US 4616608 A
An engine for a small vehicle of the two-stroke type having a separate balance chamber with a wall between the crankshaft chamber and the balance chamber. The balancer includes weights whose path of rotation are displaced to either side of the path of rotation of the crankweight. The intermediate wall between chambers includes three sections to accommodate the path of travel of the balancer weights to either side of the crank weights.
1. A reciprocating engine, comprising
a crankcase having a crank chamber and a balance chamber and a wall between said crank chamber and said balance chamber, said wall including three sections, a first section concave to said crank chamber, and second and third sections concave to said balance chamber, said second and third sections being to either side of said first section and said first section extending toward said balance chamber beyond a projection of the concave surfaces of said second and third sections;
a crankshaft rotatably mounted in said crank chamber; and
a balance shaft rotatably mounted in said balance chamber and having balance weights on said shaft positioned and arranged to pass to either side of said first section when rotated with said shaft.
2. The engine of claim 1 wherein said wall is constructed and arranged to seal said crank and balance chambers from each other.
3. The engine of claim 1 wherein said balance weights and said balance shaft are integrally formed.
4. The engine of claim 1 wherein said balance shaft has an eccentric center of gravity displaced toward said balance weights.
The field of the present invention is balancers for reciprocating engines.
Two-stroke engines of the crankcase compression type employ the volume within the crankcase, including the volume beneath the piston, for compression of air fuel mixture through the actuation of the piston within its cylinder. To achieve proper performance, limitation of the open volume within the crankcase is beneficial. As a means for limiting such volume, separate balancers spaced from the crank have been employed. By employing a separate balancer, free volume within the crankcase may be reduced. However, such balancers have been positioned outwardly of the crank weight, creating an excessively bulky arrangement. With small vehicles, the additional space required for such devices can be objectionable.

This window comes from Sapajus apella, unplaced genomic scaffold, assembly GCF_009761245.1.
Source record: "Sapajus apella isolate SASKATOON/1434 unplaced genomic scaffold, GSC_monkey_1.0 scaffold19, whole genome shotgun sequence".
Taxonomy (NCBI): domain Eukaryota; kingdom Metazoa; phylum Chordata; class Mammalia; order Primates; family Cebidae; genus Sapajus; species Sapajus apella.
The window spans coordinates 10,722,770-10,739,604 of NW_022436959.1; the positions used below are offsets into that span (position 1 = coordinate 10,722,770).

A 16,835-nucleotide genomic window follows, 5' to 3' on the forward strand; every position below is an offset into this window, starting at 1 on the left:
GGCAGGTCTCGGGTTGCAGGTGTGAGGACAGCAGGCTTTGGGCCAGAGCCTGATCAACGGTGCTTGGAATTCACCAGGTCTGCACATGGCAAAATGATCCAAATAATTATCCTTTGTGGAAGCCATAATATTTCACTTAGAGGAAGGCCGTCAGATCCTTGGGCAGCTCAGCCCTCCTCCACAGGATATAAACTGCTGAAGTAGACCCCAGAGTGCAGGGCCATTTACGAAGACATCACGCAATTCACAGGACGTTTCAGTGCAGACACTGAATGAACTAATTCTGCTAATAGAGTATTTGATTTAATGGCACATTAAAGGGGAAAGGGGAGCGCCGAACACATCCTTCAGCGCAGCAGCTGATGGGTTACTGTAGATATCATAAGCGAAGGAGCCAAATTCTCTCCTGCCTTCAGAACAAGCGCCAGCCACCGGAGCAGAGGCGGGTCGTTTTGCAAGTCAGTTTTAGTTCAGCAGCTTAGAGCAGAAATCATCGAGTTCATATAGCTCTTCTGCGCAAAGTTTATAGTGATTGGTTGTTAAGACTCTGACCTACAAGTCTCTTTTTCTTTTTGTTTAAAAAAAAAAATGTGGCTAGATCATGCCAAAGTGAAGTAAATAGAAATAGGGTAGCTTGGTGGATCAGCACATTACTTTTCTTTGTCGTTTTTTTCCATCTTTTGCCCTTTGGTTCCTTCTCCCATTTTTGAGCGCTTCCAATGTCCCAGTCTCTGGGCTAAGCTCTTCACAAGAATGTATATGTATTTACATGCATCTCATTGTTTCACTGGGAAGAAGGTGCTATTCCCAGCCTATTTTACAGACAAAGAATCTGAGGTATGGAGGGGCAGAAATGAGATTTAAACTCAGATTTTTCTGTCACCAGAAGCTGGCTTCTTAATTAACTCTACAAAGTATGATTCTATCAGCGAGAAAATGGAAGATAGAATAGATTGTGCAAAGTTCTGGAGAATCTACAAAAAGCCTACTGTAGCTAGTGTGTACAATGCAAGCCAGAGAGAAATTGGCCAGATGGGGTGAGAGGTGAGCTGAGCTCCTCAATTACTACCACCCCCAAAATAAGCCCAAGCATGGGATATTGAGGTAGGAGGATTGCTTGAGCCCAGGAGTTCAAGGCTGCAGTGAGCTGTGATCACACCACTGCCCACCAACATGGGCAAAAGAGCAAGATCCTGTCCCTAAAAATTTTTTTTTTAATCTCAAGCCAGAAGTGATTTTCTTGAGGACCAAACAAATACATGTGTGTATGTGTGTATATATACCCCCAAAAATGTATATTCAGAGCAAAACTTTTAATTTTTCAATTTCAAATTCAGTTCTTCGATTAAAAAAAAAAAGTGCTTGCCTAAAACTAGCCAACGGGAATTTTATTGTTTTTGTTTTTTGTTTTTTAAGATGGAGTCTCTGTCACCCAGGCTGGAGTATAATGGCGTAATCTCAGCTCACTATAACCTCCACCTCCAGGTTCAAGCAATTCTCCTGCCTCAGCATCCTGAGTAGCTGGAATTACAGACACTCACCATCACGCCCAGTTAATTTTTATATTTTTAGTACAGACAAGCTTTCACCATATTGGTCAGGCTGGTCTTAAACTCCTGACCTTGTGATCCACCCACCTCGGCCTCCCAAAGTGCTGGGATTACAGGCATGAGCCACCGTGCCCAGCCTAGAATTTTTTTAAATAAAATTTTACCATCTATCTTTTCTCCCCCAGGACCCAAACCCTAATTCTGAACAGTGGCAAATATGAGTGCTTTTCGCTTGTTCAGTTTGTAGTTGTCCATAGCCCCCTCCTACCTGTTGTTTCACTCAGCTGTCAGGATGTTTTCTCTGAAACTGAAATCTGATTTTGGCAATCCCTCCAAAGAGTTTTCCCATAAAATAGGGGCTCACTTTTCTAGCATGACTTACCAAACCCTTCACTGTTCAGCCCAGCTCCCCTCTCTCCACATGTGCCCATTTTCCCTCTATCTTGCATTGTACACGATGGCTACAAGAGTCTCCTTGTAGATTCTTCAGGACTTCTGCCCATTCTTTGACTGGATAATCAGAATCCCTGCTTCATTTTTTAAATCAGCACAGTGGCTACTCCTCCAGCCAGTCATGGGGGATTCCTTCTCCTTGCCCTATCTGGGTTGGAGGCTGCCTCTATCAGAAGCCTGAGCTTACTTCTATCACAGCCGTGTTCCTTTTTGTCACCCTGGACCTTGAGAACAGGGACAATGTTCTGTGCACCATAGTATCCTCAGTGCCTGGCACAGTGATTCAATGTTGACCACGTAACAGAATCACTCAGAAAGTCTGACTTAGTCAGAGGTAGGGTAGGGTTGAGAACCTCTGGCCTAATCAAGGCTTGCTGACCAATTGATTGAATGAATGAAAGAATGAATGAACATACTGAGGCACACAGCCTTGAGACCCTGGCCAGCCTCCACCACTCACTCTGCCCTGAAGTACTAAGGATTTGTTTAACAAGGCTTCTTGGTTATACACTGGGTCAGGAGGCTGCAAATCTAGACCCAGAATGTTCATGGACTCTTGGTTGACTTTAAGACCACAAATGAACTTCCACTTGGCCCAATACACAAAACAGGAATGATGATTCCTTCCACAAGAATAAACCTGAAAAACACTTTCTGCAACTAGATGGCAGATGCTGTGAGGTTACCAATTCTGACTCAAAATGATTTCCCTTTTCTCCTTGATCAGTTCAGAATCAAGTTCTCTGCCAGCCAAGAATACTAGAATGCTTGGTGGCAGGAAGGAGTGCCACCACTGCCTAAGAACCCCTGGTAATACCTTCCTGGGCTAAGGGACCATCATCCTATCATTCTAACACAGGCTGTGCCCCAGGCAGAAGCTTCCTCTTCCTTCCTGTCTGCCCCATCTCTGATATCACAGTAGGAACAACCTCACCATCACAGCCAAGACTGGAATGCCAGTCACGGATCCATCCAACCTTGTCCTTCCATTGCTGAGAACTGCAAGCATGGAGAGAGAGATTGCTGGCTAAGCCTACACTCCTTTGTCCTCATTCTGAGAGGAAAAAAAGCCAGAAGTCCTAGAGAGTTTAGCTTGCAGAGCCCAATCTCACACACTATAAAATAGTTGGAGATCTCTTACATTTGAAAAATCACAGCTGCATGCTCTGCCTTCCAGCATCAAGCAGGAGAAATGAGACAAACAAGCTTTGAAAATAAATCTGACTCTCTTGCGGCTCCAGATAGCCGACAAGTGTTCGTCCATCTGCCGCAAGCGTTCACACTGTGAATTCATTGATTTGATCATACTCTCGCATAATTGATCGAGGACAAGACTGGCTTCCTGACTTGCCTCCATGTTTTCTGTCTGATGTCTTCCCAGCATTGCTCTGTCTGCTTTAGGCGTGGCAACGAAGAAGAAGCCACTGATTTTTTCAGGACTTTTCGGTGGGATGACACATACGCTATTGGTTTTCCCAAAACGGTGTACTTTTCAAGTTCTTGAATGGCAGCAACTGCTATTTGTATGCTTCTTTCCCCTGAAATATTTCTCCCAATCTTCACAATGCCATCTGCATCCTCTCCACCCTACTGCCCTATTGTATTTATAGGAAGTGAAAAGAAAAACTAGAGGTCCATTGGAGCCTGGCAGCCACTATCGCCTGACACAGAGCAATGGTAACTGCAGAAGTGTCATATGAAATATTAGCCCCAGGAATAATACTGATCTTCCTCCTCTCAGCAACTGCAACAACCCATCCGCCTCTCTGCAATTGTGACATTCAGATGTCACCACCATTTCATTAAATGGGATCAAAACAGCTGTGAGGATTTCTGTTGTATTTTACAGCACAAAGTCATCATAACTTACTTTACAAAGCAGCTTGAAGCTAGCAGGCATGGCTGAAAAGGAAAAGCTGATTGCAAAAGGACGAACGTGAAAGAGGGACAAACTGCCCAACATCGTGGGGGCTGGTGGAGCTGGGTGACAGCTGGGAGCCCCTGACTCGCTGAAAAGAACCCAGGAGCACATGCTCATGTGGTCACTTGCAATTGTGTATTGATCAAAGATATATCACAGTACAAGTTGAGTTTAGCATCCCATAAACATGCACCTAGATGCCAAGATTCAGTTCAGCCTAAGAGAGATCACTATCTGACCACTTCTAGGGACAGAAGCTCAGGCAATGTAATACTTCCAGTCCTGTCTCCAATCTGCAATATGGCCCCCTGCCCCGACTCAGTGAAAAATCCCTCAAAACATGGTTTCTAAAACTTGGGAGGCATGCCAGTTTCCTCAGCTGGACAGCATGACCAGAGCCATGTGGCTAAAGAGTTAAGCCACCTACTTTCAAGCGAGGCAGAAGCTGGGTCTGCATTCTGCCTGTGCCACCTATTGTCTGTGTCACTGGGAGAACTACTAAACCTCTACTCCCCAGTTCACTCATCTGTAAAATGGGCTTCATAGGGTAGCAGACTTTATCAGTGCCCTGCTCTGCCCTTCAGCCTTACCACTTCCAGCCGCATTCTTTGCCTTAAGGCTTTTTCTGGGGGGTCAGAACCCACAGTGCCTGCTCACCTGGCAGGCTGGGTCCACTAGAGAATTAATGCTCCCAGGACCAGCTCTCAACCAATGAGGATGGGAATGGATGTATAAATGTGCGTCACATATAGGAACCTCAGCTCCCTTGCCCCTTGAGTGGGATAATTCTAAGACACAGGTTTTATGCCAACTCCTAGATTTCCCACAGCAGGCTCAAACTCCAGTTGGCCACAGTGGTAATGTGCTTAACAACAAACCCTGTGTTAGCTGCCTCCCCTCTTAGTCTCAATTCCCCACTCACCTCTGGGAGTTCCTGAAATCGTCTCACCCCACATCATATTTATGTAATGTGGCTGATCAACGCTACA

The present invention is directed to a compact balancer mechanism adjacent a crank chamber and not contained therein. To gain added compactness, the balancer weights are displaced to either side of the crank weight such that a wall may be interposed between the chamber of the balancer and the crank chamber. The resulting configuration is such that the balancer shaft may be located at a distance from the crankshaft which is less than the sum of the maximum radii of the balancer and the crankshaft.
The foregoing arrangement provides for a compact crankcase design of substantial advantage for small vehicles and of particular utility with two-stroke type engines. Accordingly, it is an object of the present invention to provide an improved reciprocating engine arrangement employing such a balancer. Other and further objects and advantages will appear hereinafter.
FIG. 1 is an oblique view of a three-wheeled small vehicle which may employ the present invention.
FIG. 2 is a cross-sectional view of a crankcase employed in the present invention.
FIG. 3 is a cross-sectional elevation taken along line III--III of FIG. 2.